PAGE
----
My 69yo mother is looking to buy a new house (and sell her current one). Based on what she's expecting to get for her current house, how much she still owes on her current house and how much a new house would cost she's seeking a $100k mortgage.

When I got my mortgage I was asked for two years of tax statements, two months of paycheck stubs and for how long I had been employed at my current employer. For someone my age (~30yo) this makes sense to me as it doesn't seem unreasonable to assume that past earnings and job stability can be an indicator of future earnings and job stability. This notion is somewhat similar to the Lindy effect.

What doesn't make as much sense to me is why my 69yo mother would be asked for this stuff. Her retirement is imminent. She's been at her current job for almost 40 years but her income situation vastly changes on retirement and I don't see how you could make any make any inferences from what her post-retirement income will be like based on her pre-retirement income for, at best, the past two years.

What seems more relevant to me for her is: Does she have a pension and/or a 401K / IRA, etc. But that's what they're asking about.

I guess her social security income can be determined from her last two 1040's but one would hope that would be chump change compared to her pension and/or 401K / IRA.

My question is... why aren't they asking about these things? Why are they asking for income documentation that seems completely irrelevant to her situation?

  • Actually US (which you didn't actually say) Social Security primary benefit normally depends on 35 years of earnings, and age at application which may or may not be the same as retirement (and you don't mention or suggest them asking that either). Commented Mar 10, 2021 at 5:20
  • Normally, a mortgage company is going to ask everyone for documentation on income, assets, and liabilities. I would expect that both you and your mother would have been asked for documentation on your assets in addition to information on your income. Commented Mar 10, 2021 at 20:50

2 Answers 2


Because the mortgage company doesn't care about your mother as an individual. They have a certain set of (probably automated) bureaucratic procedures that they go through for everyone that fits particular criteria. At the moment, your mother fits the "employed with W2 income" set of procedures, so she gets to provide those paycheck stubs and tax returns. There's probably another set for "retired and collecting Social Security" applicants, which would be invoked if she'd waited until after she actually started collecting SS to apply.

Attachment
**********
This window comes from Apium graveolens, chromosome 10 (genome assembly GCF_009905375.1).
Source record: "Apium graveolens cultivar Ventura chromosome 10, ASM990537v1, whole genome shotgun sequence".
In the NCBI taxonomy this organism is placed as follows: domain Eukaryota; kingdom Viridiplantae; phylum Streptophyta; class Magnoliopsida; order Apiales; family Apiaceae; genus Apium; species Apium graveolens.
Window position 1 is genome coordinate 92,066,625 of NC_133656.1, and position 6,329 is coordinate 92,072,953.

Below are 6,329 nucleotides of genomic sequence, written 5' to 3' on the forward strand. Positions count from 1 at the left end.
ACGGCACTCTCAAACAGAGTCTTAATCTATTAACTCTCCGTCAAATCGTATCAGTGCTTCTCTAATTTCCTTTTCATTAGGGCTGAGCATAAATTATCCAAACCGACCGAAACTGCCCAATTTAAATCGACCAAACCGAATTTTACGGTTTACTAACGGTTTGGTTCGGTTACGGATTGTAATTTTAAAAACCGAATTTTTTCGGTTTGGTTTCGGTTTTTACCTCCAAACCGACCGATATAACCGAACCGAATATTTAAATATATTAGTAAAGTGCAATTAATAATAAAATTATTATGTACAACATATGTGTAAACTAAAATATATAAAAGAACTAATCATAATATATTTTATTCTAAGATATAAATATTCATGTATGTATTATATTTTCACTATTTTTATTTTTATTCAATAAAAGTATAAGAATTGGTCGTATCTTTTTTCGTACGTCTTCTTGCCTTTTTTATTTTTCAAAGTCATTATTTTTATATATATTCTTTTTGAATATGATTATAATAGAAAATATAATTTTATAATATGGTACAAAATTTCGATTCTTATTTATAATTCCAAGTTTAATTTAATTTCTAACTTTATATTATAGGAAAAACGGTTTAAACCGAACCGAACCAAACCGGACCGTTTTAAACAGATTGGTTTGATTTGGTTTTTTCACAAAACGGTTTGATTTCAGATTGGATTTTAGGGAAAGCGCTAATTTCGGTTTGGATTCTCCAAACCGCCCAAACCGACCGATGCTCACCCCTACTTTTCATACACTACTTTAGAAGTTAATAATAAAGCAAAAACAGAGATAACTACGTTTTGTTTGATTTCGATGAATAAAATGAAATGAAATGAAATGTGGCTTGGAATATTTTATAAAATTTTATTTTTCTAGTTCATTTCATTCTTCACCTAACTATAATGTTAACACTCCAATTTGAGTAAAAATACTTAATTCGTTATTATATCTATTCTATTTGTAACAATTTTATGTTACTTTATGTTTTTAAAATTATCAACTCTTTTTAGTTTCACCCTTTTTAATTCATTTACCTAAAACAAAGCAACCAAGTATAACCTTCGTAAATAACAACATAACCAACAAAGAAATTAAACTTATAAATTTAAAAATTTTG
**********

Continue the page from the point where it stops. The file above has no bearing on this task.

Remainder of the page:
She should really consider herself lucky, though, because it's likely to be easy to get approved for that relatively small mortgage, with presumably a small loan-to-value ratio. She could be self-employed, or living off investments, either of which makes getting a mortgage much more difficult - been there, done that :-(

PS: FTM, how is the mortgage company supposed to know that your mother intends to retire in the near future? Not everyone chooses to retire just because they've reached a certain age. Indeed, mortgage lenders can't legally discriminate on age, so they may not even know her age.

  • 1
    "(probably automated) bureaucratic procedures" should be the slogan of the current world we live in... Local banks or credit unions might care that the mother is about to retire and take that into consideration, but definitely not larger banks.
    – Nosjack
    Commented Mar 10, 2021 at 14:18

The documentation requested seems standard for all borrowers; the mortgage company's requested documents list is probably the same for all borrowers with that type of loan request.

You didn't mention the loan-to-value - maybe it is low enough where they don't need to delve deeper into your mom's financials past the standard documents?

Also, using non-creditworthiness factors like age can appear discriminatory if not documented properly, https://www.consumer.ftc.gov/articles/0347-your-equal-credit-opportunity-rights. At 69, additional info about retirement makes sense, but for a 100K, it may not be worth the extra time.

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